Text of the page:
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Visit to the Rooms of the Mother and Sri Aurobindo
January 12, 2006
A Visit to the rooms of Sri Aurobindo and The Mother
Nothing could have prepared us (Ron and me) for the impact of physically being in the rooms where the Double Avatar lived and breathed and worked ceaselessly to transform this plane of existence. Thanks to Aster Patel, this was made possible on Thursday, January 12, 2006. Our group was six and when we made our way slowly up the staircase to Sri Aurobindo’s room, I kept thinking of the number of times the Mother must have taken this very path as she ascended to attend him, and plotted with him that greater Supramentalization which was to come some six years after his death. At the top of the stairs we see a spry older woman whose name we later learn is Kumud, who attended the Mother for many years.
Sri Aurobindo’s room is crowded with devotees, each on their own form of pilgrimmage, so we gather quietly with our group just outside the door. These outer chambers are equally remarkable and I notice particularly two tiger rugs up on a chest or credenza and wonder whether one of these is the rug the Master stumbled over when he fell and fractured his right thigh on November 24, 1938.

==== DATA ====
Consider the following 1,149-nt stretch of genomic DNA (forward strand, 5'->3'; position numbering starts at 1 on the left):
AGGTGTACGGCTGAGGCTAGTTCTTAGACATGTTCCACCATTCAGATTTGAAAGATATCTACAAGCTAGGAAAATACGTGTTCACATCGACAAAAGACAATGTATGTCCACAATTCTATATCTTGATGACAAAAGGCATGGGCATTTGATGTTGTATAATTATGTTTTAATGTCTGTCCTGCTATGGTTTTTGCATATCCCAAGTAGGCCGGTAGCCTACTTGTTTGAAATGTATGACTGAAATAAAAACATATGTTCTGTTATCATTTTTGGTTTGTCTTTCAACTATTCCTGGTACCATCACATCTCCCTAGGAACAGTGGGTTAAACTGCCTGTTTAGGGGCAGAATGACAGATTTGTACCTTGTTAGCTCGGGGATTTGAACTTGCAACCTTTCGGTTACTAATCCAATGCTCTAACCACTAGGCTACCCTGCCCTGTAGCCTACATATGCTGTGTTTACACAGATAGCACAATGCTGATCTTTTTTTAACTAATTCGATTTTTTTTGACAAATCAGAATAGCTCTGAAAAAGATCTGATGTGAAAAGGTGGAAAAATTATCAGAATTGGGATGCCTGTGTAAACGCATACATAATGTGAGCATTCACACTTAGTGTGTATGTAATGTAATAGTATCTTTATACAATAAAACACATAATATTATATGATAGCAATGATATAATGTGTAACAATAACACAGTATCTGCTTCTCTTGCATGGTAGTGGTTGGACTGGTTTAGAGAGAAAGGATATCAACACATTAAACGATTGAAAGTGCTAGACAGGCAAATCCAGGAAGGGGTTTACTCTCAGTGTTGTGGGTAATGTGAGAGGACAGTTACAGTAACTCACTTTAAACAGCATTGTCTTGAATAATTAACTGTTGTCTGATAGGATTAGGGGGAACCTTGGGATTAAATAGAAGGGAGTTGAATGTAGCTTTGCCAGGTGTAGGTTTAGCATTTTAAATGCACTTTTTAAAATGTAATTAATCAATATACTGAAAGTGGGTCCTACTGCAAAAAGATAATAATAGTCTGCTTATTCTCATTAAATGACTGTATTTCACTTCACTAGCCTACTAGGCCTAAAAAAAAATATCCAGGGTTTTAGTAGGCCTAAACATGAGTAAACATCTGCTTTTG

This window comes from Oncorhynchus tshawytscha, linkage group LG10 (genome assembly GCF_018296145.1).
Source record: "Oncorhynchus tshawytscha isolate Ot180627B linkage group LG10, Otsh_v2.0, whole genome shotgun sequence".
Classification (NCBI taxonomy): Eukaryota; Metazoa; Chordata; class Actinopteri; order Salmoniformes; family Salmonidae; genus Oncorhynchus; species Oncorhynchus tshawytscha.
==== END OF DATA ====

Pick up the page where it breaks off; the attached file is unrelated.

Slowly we are ushered into Sri Aurobindo’s room and I am most struck by the chair on the left side of the room, made known to many through the photographs taken later in his life. The chair is actually smaller than I imagined, smaller still without the Avatar in it. From the photographs I had an idea that it was much larger, but realize now the largeness came from the one who occupied it and not from the chair itself. We are not allowed to spend much time here - perhaps five minutes inside the room - and we are not allowed to freely walk around in it, but follow a designated path, a narrow corridor cordoned off from the rest of the room. I want to spend more time in the room, but am gestured to move along by an older Indian man. As we exit, we are handed a beautiful golden yellow hibiscus with a blood red center along with a Darshan card - everyone gets a slightly different one according to his needs. Mine says,
“To the soul that wholly gives itself to him, God also gives himself altogether. Only the one who offers his whole nature, finds the Self. Only the one who can give everything, enjoys the Divine All everywhere.”
~ Sri Aurobindo
As we exit, to the left, just outside the door is that equally famous small sofa where the Mother and Sri Aurobindo sat so often for Darshan. This is quite overwhelming to see it and I wonder how many thousands streamed past the two of them in those earlier auspicious days.